Native American-Owned Entities Sue Biden Admin Over ‘Unconstitutional’ Decision To Kill Alaska Mining Project

Two organizations owned primarily by Native Americans are suing the Biden administration for its move to effectively kill a mining project in Alaska.

Iliamna Natives Limited and the Alaska Peninsula Corporation, two organizations that predominantly represent small Native American communities in Alaska, filed a lawsuit against the Environmental Protection Agency (EPA) on Monday in the U.S. District Court for the District of Alaska. The lawsuit alleges that the EPA overstepped its authority with its January 2023 final decision to essentially kill the Pebble Mine project on the grounds that the development would cause unacceptable damage to the region’s salmon population.

The EPA used the Clean Water Act to substantiate its decision, which was met with approval from environmentalist organizations staunchly opposed to the mine’s presence in the state’s Bristol Bay area. The agency specifically used language in the Clean Water Act that allows the EPA to exercise “veto authority” to effectively kill the project, which it has only invoked three times over the past three decades, according to Alaska Public Media.

 

“The Clean Water Act provides a comprehensive permitting regime for the United States Army Corps of Engineers to authorize projects involving the discharge of dredged and fill material into navigable waters. But after setting out standards to govern such permitting, Congress authorized the Environmental Protection Agency to take an end-run around the permitting review process. In so doing, Congress unconstitutionally delegated to EPA the authority to override the CWA’s permitting process virtually whenever the EPA Administrator deems fit,” the lawsuit asserts. “EPA has now asserted its ‘veto power’ to kill a mining project in Bristol Bay at the Pebble deposit, which is the largest gold- and copper-ore deposit in the world. If EPA had not exercised its unbounded discretion to veto the project, mine development would have continued.”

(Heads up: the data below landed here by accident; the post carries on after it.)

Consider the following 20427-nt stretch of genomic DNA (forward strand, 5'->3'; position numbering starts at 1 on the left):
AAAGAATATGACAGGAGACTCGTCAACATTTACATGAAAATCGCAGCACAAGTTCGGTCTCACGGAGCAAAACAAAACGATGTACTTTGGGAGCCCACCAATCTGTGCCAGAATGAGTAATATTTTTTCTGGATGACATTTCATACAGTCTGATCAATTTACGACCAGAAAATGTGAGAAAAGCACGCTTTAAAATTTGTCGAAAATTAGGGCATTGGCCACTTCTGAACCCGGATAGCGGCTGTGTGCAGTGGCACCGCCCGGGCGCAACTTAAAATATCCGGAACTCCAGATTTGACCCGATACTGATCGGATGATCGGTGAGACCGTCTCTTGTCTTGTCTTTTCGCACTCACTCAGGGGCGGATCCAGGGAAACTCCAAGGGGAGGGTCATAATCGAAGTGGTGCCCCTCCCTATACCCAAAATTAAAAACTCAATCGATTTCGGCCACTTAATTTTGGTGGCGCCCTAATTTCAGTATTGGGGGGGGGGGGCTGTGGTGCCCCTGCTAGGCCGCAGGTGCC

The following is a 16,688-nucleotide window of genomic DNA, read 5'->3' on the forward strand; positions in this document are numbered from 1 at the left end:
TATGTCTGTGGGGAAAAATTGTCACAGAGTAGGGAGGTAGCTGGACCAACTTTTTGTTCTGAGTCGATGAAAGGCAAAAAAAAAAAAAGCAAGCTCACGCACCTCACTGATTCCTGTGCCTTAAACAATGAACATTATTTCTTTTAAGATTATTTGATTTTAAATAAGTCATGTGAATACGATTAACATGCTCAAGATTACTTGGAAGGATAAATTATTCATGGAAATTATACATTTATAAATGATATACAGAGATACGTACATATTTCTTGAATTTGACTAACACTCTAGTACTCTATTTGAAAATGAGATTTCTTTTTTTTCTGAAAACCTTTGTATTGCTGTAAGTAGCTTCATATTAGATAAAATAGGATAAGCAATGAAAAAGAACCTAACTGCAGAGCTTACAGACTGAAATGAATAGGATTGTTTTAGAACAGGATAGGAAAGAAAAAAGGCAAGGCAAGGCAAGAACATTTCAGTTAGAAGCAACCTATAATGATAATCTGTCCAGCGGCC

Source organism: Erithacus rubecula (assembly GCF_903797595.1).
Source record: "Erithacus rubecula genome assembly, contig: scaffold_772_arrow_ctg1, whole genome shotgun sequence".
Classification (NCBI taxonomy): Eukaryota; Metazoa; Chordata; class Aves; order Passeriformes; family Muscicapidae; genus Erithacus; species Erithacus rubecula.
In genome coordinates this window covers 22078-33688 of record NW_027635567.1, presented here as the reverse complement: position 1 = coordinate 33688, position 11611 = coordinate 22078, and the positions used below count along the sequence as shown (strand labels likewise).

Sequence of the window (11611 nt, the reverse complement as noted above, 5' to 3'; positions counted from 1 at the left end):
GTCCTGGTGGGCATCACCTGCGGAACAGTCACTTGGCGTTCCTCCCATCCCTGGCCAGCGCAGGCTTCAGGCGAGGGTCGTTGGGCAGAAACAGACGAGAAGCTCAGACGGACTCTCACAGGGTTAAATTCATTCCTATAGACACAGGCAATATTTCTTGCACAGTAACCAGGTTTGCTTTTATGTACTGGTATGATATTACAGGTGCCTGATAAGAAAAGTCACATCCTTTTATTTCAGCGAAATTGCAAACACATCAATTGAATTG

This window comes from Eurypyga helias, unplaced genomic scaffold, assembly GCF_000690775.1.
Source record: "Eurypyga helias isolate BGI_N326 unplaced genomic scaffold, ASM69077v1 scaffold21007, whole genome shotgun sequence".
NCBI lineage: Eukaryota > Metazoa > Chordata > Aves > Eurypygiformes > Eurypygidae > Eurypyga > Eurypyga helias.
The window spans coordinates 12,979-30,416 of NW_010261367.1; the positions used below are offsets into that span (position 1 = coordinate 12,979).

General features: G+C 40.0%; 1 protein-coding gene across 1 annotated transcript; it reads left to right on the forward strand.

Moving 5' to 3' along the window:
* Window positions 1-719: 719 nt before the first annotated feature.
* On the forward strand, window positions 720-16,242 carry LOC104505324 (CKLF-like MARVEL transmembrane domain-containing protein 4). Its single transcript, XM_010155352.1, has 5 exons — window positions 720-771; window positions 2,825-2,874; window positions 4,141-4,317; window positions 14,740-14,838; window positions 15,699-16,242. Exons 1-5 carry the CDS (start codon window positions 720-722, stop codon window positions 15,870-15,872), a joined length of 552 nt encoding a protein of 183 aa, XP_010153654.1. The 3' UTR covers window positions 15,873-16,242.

Iliamna Natives Limited is a Native American village corporation owned by the Iliamna community, which is located about 17 miles away from the would-be site of the Pebble Mine, according to the lawsuit. The other plaintiff, the Alaska Peninsula Corporation, is a consolidated organization composed of five smaller village corporations in the nearby area; both entities have an economic interest in the mine’s completion and operation.

Notably, the Biden administration has made a deliberate effort to incorporate and heed Tribal concerns into its decision-making processes, particularly in implementing its $1 trillion-plus climate agenda. When the EPA announced that it was effectively killing the project in January 2023, the agency specifically cited the importance of the area’s salmon fisheries to indigenous people living in the area.

“The EPA doesn’t get to veto any development project it doesn’t like,” said Damien Schiff, an attorney at Pacific Legal Foundation who is representing the plaintiffs. “When Congress wants to give an agency power, it must also give it specific instructions on how and when that power can be used. EPA claims unlimited discretion: that is unconstitutional.”

EPA did not respond immediately to a request for comment.


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